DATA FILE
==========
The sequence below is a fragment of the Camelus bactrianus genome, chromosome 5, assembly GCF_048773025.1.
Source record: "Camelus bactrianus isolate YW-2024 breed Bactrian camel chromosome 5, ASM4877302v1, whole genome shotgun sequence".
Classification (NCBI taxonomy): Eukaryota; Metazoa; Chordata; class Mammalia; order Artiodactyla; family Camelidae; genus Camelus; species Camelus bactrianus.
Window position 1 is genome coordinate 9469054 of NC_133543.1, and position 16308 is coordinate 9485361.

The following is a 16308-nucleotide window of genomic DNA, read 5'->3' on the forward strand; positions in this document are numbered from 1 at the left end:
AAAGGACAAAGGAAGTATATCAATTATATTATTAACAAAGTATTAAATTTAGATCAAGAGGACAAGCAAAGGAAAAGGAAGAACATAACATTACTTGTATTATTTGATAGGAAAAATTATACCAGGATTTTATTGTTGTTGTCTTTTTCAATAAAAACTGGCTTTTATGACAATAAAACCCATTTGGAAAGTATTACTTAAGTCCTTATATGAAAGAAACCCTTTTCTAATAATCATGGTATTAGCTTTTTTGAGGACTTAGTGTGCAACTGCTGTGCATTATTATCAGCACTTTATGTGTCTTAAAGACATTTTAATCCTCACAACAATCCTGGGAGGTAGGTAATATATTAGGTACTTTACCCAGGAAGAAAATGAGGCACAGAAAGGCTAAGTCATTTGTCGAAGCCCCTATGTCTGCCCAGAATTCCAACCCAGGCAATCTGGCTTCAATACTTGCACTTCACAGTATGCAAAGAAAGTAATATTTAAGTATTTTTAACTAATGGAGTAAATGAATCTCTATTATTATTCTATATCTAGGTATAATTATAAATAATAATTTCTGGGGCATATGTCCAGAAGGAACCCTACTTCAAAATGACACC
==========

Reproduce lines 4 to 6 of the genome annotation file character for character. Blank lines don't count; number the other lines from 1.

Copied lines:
Window position 1 is genome coordinate 9469054 of NC_133543.1, and position 16308 is coordinate 9485361.

The following is a 16308-nucleotide window of genomic DNA, read 5'->3' on the forward strand; positions in this document are numbered from 1 at the left end:
AAAGGACAAAGGAAGTATATCAATTATATTATTAACAAAGTATTAAATTTAGATCAAGAGGACAAGCAAAGGAAAAGGAAGAACATAACATTACTTGTATTATTTGATAGGAAAAATTATACCAGGATTTTATTGTTGTTGTCTTTTTCAATAAAAACTGGCTTTTATGACAATAAAACCCATTTGGAAAGTATTACTTAAGTCCTTATATGAAAGAAACCCTTTTCTAATAATCATGGTATTAGCTTTTTTGAGGACTTAGTGTGCAACTGCTGTGCATTATTATCAGCACTTTATGTGTCTTAAAGACATTTTAATCCTCACAACAATCCTGGGAGGTAGGTAATATATTAGGTACTTTACCCAGGAAGAAAATGAGGCACAGAAAGGCTAAGTCATTTGTCGAAGCCCCTATGTCTGCCCAGAATTCCAACCCAGGCAATCTGGCTTCAATACTTGCACTTCACAGTATGCAAAGAAAGTAATATTTAAGTATTTTTAACTAATGGAGTAAATGAATCTCTATTATTATTCTATATCTAGGTATAATTATAAATAATAATTTCTGGGGCATATGTCCAGAAGGAACCCTACTTCAAAATGACACC